It isn't green and it doesn't glow

For some time I have been aware of a common misconception about radio telescopes. Some people think that they are like mobile phone masts and electricity pylons; they think that they are emitting some kind of radiation. These people then link the word radiation with green, glowing things and get a bit worried about possible damage to their health.This has recently been a concern of people living near a proposed site for the SKA in western Australia. However, a radio telescope doesn't emit (give out) radiation; it quietly sits there 'listening' to the radiation that would be there anyway, radio telescope or not.

Unfortunately, the stigma attached to the word radiation is widespread, and the difference in understanding of the term between scientists and non-scientists can cause problems (as in concerns over the SKA show). Scientists tend to use the word radiation quite freely to describe the thing that non-scientists know of as light. Yes, I do mean the same stuff that comes out of a light bulb. Compare 'optical radiation emitter' with 'torch' and you will notice that the first sounds much scarier than the second, even though they are both the same thing. When scientists use the word radiation, they are using it to cover the whole of the electromagnetic spectrum; everything from radio waves to the colours of the rainbow and X-rays. Not all radiation is bad for us.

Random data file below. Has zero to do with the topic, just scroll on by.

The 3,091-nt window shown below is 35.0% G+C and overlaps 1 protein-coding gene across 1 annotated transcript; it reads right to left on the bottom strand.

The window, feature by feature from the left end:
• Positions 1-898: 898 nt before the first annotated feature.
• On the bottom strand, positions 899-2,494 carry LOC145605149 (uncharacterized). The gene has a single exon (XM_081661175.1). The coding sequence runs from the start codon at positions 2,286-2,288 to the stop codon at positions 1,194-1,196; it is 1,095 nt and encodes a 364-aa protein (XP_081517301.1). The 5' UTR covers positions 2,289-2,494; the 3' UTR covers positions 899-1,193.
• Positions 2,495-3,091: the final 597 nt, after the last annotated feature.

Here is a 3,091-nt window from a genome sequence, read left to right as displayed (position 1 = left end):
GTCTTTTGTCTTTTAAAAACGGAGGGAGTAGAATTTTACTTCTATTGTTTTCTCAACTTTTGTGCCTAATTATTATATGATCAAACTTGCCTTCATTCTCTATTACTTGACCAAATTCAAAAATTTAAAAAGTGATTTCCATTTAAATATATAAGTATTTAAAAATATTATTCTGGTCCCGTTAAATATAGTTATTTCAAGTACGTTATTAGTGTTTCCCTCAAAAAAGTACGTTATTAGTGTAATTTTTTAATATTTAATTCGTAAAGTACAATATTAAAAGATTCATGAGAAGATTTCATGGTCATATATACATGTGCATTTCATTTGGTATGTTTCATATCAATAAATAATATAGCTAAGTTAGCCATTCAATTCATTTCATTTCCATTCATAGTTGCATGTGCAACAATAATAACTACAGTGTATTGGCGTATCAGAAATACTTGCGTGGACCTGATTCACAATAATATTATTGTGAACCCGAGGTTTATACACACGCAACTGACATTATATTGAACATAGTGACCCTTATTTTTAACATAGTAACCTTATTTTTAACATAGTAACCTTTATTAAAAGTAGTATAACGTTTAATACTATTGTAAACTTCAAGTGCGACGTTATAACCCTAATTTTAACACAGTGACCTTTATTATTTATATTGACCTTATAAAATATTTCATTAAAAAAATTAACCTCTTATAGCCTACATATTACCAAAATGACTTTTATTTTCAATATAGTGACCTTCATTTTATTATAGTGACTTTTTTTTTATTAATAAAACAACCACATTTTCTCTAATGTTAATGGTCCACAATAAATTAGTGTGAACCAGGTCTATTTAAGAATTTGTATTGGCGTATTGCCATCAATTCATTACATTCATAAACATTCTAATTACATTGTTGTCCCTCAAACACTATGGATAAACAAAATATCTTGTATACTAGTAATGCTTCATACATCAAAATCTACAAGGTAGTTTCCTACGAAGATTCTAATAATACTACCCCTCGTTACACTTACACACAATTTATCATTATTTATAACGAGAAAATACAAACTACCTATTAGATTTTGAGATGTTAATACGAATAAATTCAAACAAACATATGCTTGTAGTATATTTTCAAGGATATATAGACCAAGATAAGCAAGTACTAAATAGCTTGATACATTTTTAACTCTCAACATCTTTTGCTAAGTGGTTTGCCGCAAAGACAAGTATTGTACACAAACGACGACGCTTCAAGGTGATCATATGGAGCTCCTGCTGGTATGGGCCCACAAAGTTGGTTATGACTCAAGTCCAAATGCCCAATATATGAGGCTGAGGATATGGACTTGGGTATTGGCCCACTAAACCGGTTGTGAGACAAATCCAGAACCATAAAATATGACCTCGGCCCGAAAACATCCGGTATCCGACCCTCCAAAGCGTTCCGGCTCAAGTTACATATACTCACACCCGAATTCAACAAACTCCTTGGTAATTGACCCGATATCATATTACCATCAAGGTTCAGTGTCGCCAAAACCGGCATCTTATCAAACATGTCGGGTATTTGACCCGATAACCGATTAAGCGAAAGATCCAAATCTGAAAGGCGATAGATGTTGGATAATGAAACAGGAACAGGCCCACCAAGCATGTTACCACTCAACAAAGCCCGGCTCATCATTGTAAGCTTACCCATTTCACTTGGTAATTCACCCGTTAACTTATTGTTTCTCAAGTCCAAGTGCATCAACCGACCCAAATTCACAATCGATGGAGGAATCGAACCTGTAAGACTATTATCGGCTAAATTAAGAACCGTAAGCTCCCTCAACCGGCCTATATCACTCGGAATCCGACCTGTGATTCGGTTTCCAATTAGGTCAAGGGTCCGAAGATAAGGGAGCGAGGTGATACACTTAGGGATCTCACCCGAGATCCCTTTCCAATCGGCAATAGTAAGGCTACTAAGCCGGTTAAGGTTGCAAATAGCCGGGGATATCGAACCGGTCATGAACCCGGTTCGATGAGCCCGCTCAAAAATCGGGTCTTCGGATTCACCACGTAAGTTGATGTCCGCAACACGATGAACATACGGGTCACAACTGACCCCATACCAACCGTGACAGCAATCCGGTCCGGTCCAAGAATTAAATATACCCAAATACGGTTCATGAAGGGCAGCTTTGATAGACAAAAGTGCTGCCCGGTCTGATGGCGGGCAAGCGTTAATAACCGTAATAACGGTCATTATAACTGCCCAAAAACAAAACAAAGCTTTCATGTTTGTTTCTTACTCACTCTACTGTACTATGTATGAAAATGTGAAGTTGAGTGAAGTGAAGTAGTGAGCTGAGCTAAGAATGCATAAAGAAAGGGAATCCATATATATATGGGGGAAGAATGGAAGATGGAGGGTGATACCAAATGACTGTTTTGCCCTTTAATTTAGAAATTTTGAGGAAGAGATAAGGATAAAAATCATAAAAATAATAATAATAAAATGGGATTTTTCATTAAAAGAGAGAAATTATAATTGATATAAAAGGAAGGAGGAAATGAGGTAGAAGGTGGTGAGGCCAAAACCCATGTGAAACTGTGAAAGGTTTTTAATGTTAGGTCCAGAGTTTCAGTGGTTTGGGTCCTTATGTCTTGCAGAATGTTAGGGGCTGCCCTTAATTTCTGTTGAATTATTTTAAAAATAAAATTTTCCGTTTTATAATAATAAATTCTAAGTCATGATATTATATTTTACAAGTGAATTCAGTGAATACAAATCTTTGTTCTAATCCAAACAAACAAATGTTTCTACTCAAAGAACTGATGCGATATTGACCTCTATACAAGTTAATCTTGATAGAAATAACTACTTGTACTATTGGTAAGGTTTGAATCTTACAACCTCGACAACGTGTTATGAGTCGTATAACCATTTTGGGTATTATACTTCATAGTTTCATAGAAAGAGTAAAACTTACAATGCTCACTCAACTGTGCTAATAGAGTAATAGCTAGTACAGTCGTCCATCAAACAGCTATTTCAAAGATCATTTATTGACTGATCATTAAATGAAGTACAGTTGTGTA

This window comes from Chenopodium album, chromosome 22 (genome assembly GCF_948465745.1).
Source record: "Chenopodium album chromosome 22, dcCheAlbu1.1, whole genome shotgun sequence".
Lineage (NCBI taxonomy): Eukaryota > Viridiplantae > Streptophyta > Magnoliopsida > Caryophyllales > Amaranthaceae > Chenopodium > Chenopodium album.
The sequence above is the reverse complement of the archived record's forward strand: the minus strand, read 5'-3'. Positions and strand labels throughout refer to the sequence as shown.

Having said all that about radiation, the point remains that radio telescopes do not emit radiation any more than a herd of cows does.

Posted in astro blog by Stuart on Saturday 14th May 2005 (23:21 UTC) | Permalink
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